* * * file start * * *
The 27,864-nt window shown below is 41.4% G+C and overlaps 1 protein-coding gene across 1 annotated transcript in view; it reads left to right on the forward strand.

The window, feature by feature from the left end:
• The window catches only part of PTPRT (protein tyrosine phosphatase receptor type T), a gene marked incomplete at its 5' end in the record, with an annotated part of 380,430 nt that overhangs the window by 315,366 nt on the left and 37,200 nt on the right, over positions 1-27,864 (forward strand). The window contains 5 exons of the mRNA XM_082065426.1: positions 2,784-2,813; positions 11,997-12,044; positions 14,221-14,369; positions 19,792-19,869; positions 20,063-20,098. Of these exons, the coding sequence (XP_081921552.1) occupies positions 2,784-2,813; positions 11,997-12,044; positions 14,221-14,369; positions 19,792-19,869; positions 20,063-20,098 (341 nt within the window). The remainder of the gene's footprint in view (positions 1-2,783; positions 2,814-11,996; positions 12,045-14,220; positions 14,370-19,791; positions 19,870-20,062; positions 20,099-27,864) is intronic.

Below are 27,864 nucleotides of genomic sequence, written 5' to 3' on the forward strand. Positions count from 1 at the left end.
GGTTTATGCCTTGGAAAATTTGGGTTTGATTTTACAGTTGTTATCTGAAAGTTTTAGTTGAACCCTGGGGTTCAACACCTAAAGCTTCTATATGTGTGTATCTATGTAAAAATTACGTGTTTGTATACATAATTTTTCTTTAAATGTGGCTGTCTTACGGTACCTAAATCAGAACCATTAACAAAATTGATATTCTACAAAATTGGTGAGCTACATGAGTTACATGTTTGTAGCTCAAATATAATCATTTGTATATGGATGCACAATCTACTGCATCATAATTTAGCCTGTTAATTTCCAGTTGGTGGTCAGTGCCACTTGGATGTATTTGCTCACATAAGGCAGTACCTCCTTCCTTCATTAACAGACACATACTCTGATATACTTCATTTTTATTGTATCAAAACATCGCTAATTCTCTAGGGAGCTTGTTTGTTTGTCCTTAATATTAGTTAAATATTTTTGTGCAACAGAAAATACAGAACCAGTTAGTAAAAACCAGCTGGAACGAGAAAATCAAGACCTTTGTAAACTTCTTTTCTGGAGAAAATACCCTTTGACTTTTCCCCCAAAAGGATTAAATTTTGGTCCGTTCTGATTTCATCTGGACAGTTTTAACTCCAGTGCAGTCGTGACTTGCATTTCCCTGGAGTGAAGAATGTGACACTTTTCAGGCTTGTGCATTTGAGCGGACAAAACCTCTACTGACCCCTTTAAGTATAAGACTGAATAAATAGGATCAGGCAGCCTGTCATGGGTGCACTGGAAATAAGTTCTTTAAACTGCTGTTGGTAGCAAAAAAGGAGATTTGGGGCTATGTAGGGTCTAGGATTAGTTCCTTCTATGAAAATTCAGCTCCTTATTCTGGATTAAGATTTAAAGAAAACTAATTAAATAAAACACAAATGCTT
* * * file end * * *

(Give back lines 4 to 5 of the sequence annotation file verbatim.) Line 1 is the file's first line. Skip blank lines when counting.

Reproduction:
Below are 27,864 nucleotides of genomic sequence, written 5' to 3' on the forward strand. Positions count from 1 at the left end.
GGTTTATGCCTTGGAAAATTTGGGTTTGATTTTACAGTTGTTATCTGAAAGTTTTAGTTGAACCCTGGGGTTCAACACCTAAAGCTTCTATATGTGTGTATCTATGTAAAAATTACGTGTTTGTATACATAATTTTTCTTTAAATGTGGCTGTCTTACGGTACCTAAATCAGAACCATTAACAAAATTGATATTCTACAAAATTGGTGAGCTACATGAGTTACATGTTTGTAGCTCAAATATAATCATTTGTATATGGATGCACAATCTACTGCATCATAATTTAGCCTGTTAATTTCCAGTTGGTGGTCAGTGCCACTTGGATGTATTTGCTCACATAAGGCAGTACCTCCTTCCTTCATTAACAGACACATACTCTGATATACTTCATTTTTATTGTATCAAAACATCGCTAATTCTCTAGGGAGCTTGTTTGTTTGTCCTTAATATTAGTTAAATATTTTTGTGCAACAGAAAATACAGAACCAGTTAGTAAAAACCAGCTGGAACGAGAAAATCAAGACCTTTGTAAACTTCTTTTCTGGAGAAAATACCCTTTGACTTTTCCCCCAAAAGGATTAAATTTTGGTCCGTTCTGATTTCATCTGGACAGTTTTAACTCCAGTGCAGTCGTGACTTGCATTTCCCTGGAGTGAAGAATGTGACACTTTTCAGGCTTGTGCATTTGAGCGGACAAAACCTCTACTGACCCCTTTAAGTATAAGACTGAATAAATAGGATCAGGCAGCCTGTCATGGGTGCACTGGAAATAAGTTCTTTAAACTGCTGTTGGTAGCAAAAAAGGAGATTTGGGGCTATGTAGGGTCTAGGATTAGTTCCTTCTATGAAAATTCAGCTCCTTATTCTGGATTAAGATTTAAAGAAAACTAATTAAATAAAACACAAATGCTT